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Europace. 2008 May;10(5):566-71. doi: 10.1093/europace/eun081. Epub 2008 Apr 3.

Significance of QRS morphology in determining the prevalence of mechanical dyssynchrony in heart failure patients eligible for cardiac resynchronization: particular focus on patients with right bundle branch block with and without coexistent left-sided conduction defects.

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Department of Pacemaker and Electrophysiology, Rajaie Cardiovascular Medical and Research Center, Iran University of Medical Sciences, PO Box 15745-1341, Mellat Park, Vali-E-Asr Avenue, Tehran 1996911151, Iran.



The aim of this study was to assess the significance of QRS morphology in determining the prevalence of mechanical dyssynchrony in heart failure (HF) patients considered eligible for cardiac resynchronization.


A total of 200 consecutive HF patients (158 males, mean age 56 +/- 13.5 years) with standard indications for cardiac resynchronization therapy (CRT) were evaluated prospectively. The prevalence of an interventricular mechanical delay > or = 40 ms was lower in patients with pure right bundle branch block (RBBB) than that in those with RBBB plus left fascicular hemiblock (RBBB-LFH) and those with left bundle branch block (LBBB) (33 vs. 50 vs. 54%, P = 0.05). A maximal difference in peak myocardial systolic velocity among all 12 segments (Ts) > 100 ms was found in 63% of the patients with LBBB, whereas it was present in 31% of the patients with pure RBBB and in 42% of those with RBBB-LFH (P < 0.001). A standard deviation of Ts (Ts-SD) > 34 ms was present in 58% of the LBBB subjects, but in only 29% and 42% of the patients with pure RBBB and RBBB-LFH, respectively (P < 0.001). Intraventricular dyssynchrony, however, was not different in patients with pure RBBB and in those with RBBB-LFH in terms of maximal difference in Ts (P = 0.25) and Ts-SD (P = 0.17).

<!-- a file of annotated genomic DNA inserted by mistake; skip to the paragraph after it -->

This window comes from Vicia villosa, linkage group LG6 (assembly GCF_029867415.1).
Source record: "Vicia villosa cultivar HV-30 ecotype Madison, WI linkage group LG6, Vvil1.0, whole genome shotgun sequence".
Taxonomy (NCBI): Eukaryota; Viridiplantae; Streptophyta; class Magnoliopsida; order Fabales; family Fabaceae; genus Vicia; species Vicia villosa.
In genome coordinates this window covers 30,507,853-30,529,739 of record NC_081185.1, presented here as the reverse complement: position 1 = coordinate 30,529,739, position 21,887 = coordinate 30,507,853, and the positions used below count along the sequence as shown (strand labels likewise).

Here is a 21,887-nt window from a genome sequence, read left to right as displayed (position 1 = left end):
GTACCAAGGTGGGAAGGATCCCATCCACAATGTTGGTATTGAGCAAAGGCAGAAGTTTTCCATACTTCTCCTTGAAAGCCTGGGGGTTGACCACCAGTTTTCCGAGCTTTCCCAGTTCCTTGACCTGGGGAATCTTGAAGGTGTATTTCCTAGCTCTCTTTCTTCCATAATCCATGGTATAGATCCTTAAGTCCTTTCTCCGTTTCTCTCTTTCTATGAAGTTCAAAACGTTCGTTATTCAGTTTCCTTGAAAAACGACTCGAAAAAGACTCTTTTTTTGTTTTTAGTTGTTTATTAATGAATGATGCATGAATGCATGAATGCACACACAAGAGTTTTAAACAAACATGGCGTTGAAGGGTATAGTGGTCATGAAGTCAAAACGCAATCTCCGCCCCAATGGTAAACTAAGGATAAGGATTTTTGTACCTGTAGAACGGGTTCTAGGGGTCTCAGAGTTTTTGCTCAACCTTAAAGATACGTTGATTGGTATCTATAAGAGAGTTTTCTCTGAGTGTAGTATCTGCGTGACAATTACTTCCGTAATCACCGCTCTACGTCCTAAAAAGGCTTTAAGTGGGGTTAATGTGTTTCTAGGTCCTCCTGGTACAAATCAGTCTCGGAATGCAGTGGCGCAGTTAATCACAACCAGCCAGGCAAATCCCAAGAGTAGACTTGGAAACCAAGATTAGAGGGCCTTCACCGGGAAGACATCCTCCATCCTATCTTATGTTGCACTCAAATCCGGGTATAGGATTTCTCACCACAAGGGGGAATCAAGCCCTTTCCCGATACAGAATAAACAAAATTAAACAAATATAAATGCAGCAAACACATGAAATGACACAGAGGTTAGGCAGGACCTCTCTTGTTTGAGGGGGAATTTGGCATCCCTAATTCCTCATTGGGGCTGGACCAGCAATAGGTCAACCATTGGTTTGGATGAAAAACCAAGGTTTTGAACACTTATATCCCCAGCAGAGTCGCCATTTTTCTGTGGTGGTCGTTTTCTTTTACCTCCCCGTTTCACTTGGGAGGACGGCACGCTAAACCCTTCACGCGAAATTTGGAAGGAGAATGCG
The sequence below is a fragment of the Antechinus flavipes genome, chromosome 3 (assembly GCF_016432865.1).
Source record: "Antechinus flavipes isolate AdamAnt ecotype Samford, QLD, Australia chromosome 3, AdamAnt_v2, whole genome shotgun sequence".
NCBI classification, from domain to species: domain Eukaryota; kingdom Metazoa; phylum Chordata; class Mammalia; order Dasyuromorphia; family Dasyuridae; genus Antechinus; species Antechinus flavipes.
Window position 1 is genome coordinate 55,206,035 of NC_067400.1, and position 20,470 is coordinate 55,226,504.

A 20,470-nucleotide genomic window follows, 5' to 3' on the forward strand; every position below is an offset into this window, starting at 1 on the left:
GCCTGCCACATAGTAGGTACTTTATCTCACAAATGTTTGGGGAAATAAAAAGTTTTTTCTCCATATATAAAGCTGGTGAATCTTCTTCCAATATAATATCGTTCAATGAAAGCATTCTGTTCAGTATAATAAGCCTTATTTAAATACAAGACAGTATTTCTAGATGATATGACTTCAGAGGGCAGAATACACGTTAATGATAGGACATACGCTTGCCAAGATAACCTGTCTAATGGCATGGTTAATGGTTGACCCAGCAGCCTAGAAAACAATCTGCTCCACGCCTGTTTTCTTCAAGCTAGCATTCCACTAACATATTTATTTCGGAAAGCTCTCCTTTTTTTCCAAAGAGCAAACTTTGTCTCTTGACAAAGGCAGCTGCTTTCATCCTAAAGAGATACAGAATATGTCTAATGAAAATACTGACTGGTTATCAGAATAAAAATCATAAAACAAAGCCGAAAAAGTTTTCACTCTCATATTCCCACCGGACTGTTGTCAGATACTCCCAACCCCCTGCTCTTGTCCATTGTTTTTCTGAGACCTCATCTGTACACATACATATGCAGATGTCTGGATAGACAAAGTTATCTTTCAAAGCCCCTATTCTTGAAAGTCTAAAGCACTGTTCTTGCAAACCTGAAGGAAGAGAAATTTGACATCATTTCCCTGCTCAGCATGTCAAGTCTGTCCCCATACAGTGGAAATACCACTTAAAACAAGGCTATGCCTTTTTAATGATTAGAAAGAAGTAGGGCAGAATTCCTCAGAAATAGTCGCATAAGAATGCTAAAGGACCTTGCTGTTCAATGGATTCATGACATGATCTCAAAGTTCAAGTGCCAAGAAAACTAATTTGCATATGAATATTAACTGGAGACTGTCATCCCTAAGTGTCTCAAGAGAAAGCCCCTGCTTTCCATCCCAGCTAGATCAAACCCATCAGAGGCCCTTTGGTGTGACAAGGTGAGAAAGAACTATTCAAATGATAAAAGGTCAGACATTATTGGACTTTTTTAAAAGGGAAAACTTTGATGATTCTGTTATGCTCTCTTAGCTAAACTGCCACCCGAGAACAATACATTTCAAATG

Although LBBB was more often associated with intraventricular dyssynchrony, ECG sign of additional left ventricular (LV) conduction delay is not a helpful tool for the identification of intra-LV mechanical dyssynchrony in HF patients with RBBB who would benefit from CRT.

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